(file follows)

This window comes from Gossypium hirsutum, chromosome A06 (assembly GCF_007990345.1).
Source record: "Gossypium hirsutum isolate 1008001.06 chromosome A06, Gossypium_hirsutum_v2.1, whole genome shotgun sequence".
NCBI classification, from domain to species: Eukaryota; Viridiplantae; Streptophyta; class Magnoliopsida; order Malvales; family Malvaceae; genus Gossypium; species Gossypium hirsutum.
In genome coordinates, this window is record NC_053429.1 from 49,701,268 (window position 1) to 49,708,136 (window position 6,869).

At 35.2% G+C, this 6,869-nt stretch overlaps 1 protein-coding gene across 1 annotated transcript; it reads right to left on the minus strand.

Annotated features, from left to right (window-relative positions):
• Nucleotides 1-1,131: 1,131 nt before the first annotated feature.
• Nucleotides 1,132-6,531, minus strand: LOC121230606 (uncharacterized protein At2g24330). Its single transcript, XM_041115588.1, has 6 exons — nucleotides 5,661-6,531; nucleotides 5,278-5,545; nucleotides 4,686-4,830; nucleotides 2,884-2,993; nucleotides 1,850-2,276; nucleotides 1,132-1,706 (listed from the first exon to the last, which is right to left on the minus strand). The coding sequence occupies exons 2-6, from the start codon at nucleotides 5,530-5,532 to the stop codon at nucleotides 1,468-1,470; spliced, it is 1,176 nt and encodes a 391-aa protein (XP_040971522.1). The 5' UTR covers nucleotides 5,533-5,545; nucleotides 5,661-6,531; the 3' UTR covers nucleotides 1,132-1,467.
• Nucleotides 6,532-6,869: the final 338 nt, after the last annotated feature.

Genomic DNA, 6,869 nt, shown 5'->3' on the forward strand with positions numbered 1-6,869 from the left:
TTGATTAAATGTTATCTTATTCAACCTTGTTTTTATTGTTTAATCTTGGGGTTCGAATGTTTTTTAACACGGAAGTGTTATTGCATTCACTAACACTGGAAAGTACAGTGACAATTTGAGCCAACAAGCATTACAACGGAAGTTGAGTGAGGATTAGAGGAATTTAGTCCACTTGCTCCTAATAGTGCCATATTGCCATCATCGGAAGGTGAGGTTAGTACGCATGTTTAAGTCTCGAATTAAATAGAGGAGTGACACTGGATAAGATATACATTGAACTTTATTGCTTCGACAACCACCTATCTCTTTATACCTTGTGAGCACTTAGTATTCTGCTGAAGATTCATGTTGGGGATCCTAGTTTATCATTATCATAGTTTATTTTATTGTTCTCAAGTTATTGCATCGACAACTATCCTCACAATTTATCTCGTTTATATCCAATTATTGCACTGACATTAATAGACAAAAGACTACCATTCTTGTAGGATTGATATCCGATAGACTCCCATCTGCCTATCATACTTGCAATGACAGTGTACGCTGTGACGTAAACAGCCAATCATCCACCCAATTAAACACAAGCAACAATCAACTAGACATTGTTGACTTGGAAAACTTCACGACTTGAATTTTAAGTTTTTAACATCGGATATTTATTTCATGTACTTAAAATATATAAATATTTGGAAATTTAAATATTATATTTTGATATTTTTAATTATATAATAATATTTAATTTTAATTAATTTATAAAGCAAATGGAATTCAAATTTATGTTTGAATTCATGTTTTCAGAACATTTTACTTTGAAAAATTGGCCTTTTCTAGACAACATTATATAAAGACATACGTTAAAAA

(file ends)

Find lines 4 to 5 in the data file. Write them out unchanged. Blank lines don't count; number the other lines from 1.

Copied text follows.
In genome coordinates, this window is record NC_053429.1 from 49,701,268 (window position 1) to 49,708,136 (window position 6,869).

At 35.2% G+C, this 6,869-nt stretch overlaps 1 protein-coding gene across 1 annotated transcript; it reads right to left on the minus strand.